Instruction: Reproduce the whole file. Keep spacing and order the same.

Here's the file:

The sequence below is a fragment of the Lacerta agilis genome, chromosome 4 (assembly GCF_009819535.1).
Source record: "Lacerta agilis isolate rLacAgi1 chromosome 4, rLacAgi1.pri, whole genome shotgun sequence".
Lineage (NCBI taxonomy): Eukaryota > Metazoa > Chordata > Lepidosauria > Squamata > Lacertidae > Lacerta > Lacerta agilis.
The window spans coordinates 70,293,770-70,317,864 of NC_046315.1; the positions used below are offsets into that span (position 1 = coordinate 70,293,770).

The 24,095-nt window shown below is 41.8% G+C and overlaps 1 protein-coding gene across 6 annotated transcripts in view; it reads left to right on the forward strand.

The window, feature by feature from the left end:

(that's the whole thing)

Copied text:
The sequence below is a fragment of the Lacerta agilis genome, chromosome 4 (assembly GCF_009819535.1).
Source record: "Lacerta agilis isolate rLacAgi1 chromosome 4, rLacAgi1.pri, whole genome shotgun sequence".
Lineage (NCBI taxonomy): Eukaryota > Metazoa > Chordata > Lepidosauria > Squamata > Lacertidae > Lacerta > Lacerta agilis.
The window spans coordinates 70,293,770-70,317,864 of NC_046315.1; the positions used below are offsets into that span (position 1 = coordinate 70,293,770).

The 24,095-nt window shown below is 41.8% G+C and overlaps 1 protein-coding gene across 6 annotated transcripts in view; it reads left to right on the forward strand.

The window, feature by feature from the left end: